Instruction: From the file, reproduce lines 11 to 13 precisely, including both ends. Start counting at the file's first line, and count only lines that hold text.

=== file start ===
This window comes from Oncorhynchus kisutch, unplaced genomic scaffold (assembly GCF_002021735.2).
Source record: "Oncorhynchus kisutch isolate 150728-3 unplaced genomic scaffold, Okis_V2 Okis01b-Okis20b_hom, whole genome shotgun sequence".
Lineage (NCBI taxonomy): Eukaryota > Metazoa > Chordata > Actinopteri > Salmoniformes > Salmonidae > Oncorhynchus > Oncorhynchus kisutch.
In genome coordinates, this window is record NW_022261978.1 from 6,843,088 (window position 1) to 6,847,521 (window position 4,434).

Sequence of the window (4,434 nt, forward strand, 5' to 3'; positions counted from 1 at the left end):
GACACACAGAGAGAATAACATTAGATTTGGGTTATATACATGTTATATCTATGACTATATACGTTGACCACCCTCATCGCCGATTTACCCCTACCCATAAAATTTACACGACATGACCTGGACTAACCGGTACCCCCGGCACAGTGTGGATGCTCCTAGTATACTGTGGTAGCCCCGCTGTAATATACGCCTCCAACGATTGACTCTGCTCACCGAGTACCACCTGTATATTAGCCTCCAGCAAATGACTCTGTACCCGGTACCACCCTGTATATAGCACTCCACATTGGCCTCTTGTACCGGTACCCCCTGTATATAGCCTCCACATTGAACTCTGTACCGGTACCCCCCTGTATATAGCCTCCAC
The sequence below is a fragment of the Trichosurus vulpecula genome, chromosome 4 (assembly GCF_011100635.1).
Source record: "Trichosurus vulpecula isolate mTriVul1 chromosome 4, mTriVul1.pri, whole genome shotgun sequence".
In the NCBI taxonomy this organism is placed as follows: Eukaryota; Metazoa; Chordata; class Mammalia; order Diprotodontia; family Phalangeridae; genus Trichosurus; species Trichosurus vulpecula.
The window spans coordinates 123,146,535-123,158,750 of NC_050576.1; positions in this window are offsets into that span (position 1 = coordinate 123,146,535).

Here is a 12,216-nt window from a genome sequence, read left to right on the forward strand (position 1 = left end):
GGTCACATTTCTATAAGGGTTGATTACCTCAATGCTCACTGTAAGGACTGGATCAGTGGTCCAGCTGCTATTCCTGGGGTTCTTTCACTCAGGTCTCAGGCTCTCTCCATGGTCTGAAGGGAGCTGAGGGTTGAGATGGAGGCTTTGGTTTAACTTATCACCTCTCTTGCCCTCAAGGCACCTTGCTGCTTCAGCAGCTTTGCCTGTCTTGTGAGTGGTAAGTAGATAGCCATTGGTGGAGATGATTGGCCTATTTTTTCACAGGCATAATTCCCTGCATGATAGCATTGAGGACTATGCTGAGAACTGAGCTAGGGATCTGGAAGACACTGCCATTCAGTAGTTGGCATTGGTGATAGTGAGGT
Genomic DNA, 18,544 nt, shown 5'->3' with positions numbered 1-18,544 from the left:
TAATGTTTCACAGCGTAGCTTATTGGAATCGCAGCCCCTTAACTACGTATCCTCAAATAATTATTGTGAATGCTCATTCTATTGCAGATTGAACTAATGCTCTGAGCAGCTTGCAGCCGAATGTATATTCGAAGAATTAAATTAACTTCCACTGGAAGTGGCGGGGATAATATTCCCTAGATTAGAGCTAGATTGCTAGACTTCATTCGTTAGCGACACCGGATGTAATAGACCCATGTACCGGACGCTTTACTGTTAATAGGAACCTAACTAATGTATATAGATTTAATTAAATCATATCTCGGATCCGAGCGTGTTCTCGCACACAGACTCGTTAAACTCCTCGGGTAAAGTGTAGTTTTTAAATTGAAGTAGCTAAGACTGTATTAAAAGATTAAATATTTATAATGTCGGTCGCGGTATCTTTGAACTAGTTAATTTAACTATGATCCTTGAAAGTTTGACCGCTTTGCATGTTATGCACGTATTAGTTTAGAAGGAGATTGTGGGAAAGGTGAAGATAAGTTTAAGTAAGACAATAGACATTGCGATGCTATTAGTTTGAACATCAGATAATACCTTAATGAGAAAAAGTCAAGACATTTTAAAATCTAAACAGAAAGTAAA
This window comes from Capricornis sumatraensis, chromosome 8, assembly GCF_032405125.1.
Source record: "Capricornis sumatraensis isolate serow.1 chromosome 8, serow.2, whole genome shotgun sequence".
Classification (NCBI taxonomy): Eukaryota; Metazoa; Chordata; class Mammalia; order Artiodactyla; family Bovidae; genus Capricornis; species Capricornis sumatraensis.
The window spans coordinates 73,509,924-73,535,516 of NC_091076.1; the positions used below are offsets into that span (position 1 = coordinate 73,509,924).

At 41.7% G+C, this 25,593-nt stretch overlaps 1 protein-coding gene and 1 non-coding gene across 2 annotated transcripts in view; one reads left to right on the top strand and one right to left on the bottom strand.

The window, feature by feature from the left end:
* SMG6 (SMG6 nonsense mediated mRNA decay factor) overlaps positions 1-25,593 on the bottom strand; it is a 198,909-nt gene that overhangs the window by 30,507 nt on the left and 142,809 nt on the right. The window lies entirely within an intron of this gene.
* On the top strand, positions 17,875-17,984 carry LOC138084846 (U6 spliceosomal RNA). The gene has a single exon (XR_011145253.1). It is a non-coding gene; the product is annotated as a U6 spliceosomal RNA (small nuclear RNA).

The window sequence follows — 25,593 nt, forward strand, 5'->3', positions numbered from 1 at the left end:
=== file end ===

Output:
Here is a 12,216-nt window from a genome sequence, read left to right on the forward strand (position 1 = left end):
GGTCACATTTCTATAAGGGTTGATTACCTCAATGCTCACTGTAAGGACTGGATCAGTGGTCCAGCTGCTATTCCTGGGGTTCTTTCACTCAGGTCTCAGGCTCTCTCCATGGTCTGAAGGGAGCTGAGGGTTGAGATGGAGGCTTTGGTTTAACTTATCACCTCTCTTGCCCTCAAGGCACCTTGCTGCTTCAGCAGCTTTGCCTGTCTTGTGAGTGGTAAGTAGATAGCCATTGGTGGAGATGATTGGCCTATTTTTTCACAGGCATAATTCCCTGCATGATAGCATTGAGGACTATGCTGAGAACTGAGCTAGGGATCTGGAAGACACTGCCATTCAGTAGTTGGCATTGGTGATAGTGAGGT
Genomic DNA, 18,544 nt, shown 5'->3' with positions numbered 1-18,544 from the left: